IN HIS Guardian column, the late, great plantsman
Christopher Lloyd said that if he could have only one spring
flower, it would be the tulip. Now is the time to plant them.
Out of the many tulip groups he chose the Lily-flowered as his
favourite for their hourglass blooms. Forced to choose just one
variety, it was "Queen of Sheba", which has brown-red pointy petals
edged in orange. But he did concede that in his garden, although
lasting more than one year, the bulbs gradually decreased in size
and number over time, and needed replenishing.
This tendency to fizzle out, left in the ground, is tulips'
downside. Of course, the bulbs can be lifted when the foliage has
faded, stored in a cool, dry place over summer, and replanted in
the autumn. But many tulips have enough vigour to become border
All tulip bulbs wither as the plant above ground expands, but,
over the growing season, new bulbs form, and the largest can often
support a new flower the following year.
For a start, there are other tulips within the master's favoured
Lily-flowered group. "White Triumphator" is pure white; "Sapporo"
starts buttery yellow, fading to cream; and "West Point" is bright
yellow and particularly curvaceous. Given good drainage and full
sun, these should all last three years or more.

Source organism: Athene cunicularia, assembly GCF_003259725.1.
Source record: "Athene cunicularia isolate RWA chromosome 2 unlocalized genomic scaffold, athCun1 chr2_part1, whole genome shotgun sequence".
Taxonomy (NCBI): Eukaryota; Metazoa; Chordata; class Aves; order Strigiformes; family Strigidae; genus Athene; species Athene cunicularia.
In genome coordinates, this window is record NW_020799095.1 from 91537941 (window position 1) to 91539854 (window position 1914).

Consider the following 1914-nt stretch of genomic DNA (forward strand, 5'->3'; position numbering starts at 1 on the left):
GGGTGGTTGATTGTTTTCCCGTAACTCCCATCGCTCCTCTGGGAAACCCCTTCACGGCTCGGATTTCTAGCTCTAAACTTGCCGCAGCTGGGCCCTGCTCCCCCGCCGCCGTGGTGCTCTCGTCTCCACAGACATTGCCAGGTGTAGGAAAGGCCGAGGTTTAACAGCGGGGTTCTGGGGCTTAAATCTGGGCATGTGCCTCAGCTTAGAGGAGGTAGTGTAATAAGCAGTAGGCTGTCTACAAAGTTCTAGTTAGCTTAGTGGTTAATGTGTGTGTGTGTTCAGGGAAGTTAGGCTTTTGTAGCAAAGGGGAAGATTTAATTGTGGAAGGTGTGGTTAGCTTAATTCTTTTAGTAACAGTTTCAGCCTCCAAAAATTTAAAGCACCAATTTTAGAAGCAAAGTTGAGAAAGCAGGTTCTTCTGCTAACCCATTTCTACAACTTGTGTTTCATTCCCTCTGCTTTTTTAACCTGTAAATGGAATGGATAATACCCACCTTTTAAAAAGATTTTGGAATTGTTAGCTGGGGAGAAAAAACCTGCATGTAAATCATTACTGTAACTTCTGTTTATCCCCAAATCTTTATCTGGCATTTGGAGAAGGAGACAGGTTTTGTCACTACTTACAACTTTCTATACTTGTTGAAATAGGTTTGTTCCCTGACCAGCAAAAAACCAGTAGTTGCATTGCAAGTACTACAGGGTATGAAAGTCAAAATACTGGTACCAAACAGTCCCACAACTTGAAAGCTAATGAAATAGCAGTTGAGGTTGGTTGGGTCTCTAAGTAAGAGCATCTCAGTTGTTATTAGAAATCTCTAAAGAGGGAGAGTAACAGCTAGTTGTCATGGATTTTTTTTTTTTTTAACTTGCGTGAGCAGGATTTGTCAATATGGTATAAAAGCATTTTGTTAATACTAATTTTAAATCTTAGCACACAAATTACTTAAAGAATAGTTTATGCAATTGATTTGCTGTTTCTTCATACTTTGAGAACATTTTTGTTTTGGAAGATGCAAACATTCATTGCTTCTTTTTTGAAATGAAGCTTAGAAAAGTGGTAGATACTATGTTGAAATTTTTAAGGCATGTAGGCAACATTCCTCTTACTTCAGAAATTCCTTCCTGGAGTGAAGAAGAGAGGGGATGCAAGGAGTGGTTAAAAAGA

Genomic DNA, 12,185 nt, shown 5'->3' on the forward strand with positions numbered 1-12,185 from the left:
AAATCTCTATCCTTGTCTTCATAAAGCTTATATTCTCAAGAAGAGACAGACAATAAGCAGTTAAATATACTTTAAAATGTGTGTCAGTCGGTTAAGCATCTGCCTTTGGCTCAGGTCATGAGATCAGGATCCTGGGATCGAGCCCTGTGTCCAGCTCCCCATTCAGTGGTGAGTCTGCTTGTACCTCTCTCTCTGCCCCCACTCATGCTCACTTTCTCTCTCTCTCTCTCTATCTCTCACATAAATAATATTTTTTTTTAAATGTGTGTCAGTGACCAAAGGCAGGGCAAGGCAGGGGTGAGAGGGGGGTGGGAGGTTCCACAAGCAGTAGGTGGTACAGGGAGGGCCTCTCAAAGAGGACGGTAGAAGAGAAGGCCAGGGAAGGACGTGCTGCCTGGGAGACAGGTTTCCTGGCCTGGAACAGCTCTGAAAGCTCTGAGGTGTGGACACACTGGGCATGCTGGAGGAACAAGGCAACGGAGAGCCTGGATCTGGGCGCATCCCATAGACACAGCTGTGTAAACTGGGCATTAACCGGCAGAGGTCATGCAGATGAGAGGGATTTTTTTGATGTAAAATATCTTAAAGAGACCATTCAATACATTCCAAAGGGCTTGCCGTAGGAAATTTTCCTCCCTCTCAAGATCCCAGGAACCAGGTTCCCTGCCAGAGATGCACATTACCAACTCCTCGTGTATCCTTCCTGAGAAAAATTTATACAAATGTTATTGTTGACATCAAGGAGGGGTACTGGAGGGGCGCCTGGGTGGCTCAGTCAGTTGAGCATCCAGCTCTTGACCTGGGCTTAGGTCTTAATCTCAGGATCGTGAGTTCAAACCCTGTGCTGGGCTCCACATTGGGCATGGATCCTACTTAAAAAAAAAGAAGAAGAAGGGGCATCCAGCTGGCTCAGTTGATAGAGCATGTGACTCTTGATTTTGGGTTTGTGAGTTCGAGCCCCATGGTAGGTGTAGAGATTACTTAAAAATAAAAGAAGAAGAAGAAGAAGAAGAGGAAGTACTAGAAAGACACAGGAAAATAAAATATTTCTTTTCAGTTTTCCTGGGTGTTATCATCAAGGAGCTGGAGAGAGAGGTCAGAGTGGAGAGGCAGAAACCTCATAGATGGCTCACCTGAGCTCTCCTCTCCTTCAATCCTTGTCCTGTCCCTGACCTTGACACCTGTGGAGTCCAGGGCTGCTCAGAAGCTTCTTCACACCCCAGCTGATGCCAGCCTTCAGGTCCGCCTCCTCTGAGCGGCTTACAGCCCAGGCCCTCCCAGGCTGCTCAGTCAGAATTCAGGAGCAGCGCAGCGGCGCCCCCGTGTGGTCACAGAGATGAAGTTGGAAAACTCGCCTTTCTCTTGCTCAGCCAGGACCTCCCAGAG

My preferred tulips for leaving in the ground are those within
the Fosteriana group. These are derived from the species Tulipa
fosteriana, a flame-red beauty, itself suitable for
naturalising. "Madame Lefeber" has inherited the brilliant red
flowers, which have a black "eye" and are set off beautifully by
grey-green foliage. "Orange Emperor" has soft orange blooms with a
yellow base, and "Purissima" is a creamy white.
Some of the smaller tulip species are great for creating natural
drifts of spring colour. These span the tulip flowering season.
Tulipa turkestanica displays small white cups with bright
yellow centres at the end of March, and Tulipa sprengeri
shows brick-red blooms in early June. Tulipa greigii is
worth growing as the straight species, but has also led to the
breeding of the Greigii group of tulips, with purple or brown
patterning on the leaves.
T. greigii "Red Riding Hood" retains the dwarf stature
of the species, and has chocolate stripes along the leaves. "Ali
Baba" is deep pink with spotted foliage; "Compostella" and
"Toronto" are both red-flowered. The multi-headed scarlet T.
praestans "Fusilier" is another excellent subject for
If you have a free-draining soil, you have the best chance of
your tulip clumps' persisting and even thickening, and some of the
secondary bulbs' reaching flowering size. On clay soils, add grit
to the planting hole to prevent waterlogging.
The rule of thumb with most bulbs is to plant at three times the
depth of the bulb, but for perennial tulips I would go deeper: 15cm
to 25cm for chunky hybrid bulbs. Fertiliser is not needed the first
year, but bone meal or tomato feed applied after the flowers have
faded promotes flowering the next year. You have till New Year to